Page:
Bachmann (Wood) Tender – Improving the Look

Bachmann makes a very nice, relatively inexpensive 4-6-0 engine known as the Anniversary Edition or more commonly the “Annie”.

BM-tender-wood-1The Annie is great but the tenders, which come in the wood or coal burning variety, depending on the Annie, need some quick and simple cosmetic work to shake the toy-like look.



Here’s what I did to make the wood burning tender a bit better looking…

BM-tender-wood-2First, you have to remove the plastic pseudo-wood. There are two screws that secure the fake wood load. Remove the screws from the underside of the car and pull the wood load off the tender.



BM-tender-wood-5What you’re going to want to do is replace the fake wood load with a real wood load. For this your wood options are only limited to whatever yard waste and/or trimmings you have after cleaning up the yard.



BM-tender-wood-3I trimmed some branches from an apricot tree and cut them into pieces roughly 2 inches long. To come up with this length for the individual logs I measured the available space in the tender and allowing for some space in-between decided that four rows of logs filled the main cargo space of the tender nicely.



Next, I put down some wax paper and took some Titebond III and start gluing up logs. If you don’t have small branches try splitting larger pieces (in half or into quarters as necessary), which probably would look better than the whole log look I went with.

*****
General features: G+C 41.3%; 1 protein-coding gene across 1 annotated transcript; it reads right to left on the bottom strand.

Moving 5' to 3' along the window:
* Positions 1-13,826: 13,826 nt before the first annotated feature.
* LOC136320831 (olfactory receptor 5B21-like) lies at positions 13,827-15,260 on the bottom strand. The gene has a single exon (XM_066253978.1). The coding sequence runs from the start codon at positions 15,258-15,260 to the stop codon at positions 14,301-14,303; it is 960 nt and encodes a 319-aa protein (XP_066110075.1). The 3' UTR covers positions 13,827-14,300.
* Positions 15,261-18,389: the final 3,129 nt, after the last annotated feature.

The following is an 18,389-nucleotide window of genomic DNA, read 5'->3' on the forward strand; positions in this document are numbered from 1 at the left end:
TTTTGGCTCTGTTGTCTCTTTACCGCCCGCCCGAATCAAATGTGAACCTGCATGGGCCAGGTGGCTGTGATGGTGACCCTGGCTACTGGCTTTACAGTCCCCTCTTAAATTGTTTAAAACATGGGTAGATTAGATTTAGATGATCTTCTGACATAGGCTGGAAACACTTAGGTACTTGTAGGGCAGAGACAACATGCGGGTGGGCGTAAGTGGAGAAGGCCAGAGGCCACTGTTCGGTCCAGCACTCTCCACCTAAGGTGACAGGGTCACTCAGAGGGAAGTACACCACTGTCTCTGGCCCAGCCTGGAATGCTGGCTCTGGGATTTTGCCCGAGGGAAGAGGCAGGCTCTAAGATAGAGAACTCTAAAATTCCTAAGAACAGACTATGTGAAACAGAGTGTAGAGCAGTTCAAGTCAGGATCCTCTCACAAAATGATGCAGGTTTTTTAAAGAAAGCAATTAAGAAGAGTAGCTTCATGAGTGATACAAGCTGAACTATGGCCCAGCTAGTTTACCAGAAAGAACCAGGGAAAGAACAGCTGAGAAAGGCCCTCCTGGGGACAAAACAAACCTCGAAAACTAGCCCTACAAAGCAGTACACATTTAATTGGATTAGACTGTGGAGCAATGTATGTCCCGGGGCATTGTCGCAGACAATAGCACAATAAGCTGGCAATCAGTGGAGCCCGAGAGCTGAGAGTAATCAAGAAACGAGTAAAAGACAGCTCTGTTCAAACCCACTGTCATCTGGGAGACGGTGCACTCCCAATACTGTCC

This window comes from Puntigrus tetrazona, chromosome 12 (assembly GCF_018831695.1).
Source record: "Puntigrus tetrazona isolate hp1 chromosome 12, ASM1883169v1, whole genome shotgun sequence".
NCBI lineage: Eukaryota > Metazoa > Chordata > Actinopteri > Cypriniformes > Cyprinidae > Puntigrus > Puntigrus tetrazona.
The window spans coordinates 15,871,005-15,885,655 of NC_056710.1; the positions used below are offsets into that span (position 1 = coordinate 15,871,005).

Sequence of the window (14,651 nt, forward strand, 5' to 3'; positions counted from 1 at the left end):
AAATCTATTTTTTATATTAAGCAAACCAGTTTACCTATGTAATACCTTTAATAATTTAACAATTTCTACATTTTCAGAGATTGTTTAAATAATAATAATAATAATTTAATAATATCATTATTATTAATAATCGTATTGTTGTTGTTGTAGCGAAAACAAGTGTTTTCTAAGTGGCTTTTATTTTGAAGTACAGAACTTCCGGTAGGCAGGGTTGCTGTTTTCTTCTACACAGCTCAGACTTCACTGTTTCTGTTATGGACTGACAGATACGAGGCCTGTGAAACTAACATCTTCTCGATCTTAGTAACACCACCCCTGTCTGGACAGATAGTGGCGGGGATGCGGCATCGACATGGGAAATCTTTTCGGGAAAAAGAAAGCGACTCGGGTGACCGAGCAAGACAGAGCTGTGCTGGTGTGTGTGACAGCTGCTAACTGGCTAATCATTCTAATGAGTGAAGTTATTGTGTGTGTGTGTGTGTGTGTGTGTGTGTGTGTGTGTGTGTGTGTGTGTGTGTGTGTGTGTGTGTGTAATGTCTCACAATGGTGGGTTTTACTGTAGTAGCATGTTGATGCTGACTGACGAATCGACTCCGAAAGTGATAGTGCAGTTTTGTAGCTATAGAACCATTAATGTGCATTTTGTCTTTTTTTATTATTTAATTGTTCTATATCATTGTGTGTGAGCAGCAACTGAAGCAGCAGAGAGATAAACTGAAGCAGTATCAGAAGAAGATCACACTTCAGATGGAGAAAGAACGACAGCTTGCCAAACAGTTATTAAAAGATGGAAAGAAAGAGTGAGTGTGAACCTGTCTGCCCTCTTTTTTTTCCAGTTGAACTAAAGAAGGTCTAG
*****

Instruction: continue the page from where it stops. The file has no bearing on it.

In the above picture you can see the bottom where the glue tends to settle. The wax paper prevents gluing the logs to your workbench.


There’s a small space at the front of the tender that will need a row of shorter logs and the at the bottom of the car are some more of the badly molded plastic logs. I painted these black and created a locking section to cover them. To keep the logs in place I drilled the block you see standing on end, right on through the floor of the car (see the small hole just visible in the picture).

I used the pin from a link and pin set from Ozark Miniatures to insert through the piece that extended across the tender floor in front of the brake handle post and into the floor of the tender. This locked the piece in place. The other, smaller block of 4 logs behind the brake wheel are then trapped in position.


I painted the floor of the tender with brown acrylic paint to resemble planking and applied a thin black wash to bring out the details.

With all the logs in place you have a tender that looks a lot better with very little work and some glue and paint as the only costs.

Let me know what you think. –TJ

(Originally posted 8/5/2011, revised 3/1/2013)

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